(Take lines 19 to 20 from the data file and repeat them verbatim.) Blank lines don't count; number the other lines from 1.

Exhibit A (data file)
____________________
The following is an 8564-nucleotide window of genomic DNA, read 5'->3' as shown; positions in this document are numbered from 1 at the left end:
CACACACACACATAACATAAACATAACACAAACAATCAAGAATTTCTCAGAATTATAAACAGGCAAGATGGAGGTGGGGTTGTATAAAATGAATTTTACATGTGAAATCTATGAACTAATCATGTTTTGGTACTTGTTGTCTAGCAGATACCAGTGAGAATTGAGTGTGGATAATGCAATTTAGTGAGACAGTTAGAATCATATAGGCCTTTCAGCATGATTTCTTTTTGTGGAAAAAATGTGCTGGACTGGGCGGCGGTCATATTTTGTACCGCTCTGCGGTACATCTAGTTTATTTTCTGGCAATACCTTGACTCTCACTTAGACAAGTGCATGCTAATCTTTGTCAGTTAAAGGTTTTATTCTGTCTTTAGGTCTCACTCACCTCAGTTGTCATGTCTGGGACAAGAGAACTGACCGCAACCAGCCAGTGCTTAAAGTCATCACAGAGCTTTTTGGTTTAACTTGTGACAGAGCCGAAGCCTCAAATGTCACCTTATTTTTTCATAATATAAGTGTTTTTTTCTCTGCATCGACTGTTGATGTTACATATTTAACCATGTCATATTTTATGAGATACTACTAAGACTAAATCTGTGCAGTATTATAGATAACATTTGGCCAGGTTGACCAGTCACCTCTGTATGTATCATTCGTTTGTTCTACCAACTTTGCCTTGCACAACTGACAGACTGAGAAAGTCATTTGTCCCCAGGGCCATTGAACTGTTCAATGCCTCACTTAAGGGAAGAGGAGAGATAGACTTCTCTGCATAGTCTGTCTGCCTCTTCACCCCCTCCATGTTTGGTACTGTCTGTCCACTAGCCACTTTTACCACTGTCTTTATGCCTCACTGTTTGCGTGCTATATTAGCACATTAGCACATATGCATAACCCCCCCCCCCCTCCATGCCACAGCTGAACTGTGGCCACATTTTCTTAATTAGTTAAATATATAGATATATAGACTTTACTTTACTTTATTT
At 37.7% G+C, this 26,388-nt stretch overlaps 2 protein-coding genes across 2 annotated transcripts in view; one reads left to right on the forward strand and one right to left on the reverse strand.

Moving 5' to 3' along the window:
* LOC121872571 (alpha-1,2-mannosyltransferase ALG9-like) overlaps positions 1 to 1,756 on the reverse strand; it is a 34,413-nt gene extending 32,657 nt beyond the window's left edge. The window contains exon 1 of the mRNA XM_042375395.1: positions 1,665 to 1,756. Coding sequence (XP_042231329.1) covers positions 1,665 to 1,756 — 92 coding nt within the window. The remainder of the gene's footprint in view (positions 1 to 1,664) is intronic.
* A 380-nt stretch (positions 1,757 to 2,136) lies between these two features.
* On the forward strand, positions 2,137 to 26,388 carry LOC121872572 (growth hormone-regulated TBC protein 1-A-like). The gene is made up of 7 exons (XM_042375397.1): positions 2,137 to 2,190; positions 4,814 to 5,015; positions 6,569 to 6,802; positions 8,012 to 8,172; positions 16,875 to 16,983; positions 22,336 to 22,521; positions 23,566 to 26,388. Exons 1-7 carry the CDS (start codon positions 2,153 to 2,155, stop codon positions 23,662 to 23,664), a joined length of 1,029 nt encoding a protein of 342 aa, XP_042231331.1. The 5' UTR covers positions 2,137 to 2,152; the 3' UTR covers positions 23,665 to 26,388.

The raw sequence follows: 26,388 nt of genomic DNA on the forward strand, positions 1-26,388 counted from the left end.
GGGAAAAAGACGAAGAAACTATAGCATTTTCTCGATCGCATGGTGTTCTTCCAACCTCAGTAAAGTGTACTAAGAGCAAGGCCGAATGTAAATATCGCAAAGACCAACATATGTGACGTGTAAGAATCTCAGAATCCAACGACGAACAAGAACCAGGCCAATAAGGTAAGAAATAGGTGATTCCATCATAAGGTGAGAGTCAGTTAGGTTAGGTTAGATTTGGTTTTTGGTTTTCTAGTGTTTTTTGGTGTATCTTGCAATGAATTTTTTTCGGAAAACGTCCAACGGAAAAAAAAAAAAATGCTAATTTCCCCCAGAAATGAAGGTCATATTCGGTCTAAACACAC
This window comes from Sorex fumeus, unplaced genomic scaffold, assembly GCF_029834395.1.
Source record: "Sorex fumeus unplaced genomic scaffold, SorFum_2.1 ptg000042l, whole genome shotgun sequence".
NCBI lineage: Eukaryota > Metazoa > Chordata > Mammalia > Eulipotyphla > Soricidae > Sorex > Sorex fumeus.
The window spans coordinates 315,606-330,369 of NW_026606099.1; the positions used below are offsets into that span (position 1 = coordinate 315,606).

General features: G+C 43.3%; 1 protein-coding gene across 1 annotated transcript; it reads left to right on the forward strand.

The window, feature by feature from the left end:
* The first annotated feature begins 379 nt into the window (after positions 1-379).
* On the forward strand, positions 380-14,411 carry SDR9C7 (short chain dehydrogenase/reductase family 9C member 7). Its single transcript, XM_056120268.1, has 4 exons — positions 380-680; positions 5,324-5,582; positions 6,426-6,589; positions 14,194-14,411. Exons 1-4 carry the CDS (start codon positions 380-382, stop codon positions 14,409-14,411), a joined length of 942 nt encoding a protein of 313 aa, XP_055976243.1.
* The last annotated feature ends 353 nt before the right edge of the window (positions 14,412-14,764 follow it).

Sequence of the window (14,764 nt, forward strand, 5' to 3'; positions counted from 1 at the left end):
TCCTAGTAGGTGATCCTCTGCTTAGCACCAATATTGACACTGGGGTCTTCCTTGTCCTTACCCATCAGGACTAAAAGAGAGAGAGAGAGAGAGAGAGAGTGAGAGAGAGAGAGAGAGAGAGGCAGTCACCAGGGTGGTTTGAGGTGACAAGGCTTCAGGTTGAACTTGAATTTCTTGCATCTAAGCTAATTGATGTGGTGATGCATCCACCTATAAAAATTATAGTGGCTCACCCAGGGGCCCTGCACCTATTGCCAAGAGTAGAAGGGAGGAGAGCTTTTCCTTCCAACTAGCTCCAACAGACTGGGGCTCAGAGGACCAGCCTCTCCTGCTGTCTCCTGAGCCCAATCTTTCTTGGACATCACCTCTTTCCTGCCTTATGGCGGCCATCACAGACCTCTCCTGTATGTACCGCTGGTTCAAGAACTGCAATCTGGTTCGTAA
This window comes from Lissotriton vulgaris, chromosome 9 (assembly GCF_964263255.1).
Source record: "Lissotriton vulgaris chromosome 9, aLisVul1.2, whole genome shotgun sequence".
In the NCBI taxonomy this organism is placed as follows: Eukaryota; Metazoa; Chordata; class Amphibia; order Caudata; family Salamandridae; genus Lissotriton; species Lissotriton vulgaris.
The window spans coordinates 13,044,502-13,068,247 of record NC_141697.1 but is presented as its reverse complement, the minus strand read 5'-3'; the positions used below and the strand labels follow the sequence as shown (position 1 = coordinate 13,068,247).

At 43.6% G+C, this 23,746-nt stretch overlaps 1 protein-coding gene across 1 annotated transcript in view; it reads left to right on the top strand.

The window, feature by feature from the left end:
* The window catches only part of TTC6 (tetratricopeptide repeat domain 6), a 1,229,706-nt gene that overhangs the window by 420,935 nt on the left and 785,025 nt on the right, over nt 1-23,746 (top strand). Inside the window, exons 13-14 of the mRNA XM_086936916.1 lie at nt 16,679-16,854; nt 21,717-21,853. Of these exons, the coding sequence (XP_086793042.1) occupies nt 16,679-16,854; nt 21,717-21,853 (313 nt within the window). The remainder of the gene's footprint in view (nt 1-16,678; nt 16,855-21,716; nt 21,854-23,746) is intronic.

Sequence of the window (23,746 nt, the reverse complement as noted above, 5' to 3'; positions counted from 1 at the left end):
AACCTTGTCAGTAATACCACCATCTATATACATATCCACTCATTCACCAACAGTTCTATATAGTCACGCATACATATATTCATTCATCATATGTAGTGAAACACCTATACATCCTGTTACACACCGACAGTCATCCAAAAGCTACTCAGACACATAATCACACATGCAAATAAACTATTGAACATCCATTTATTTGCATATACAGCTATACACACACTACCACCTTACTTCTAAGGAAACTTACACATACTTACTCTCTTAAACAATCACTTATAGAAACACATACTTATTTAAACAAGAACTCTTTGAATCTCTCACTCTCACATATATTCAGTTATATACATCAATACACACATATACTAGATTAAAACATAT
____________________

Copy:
Sequence of the window (14,764 nt, forward strand, 5' to 3'; positions counted from 1 at the left end):
TCCTAGTAGGTGATCCTCTGCTTAGCACCAATATTGACACTGGGGTCTTCCTTGTCCTTACCCATCAGGACTAAAAGAGAGAGAGAGAGAGAGAGAGAGTGAGAGAGAGAGAGAGAGAGAGGCAGTCACCAGGGTGGTTTGAGGTGACAAGGCTTCAGGTTGAACTTGAATTTCTTGCATCTAAGCTAATTGATGTGGTGATGCATCCACCTATAAAAATTATAGTGGCTCACCCAGGGGCCCTGCACCTATTGCCAAGAGTAGAAGGGAGGAGAGCTTTTCCTTCCAACTAGCTCCAACAGACTGGGGCTCAGAGGACCAGCCTCTCCTGCTGTCTCCTGAGCCCAATCTTTCTTGGACATCACCTCTTTCCTGCCTTATGGCGGCCATCACAGACCTCTCCTGTATGTACCGCTGGTTCAAGAACTGCAATCTGGTTCGTAA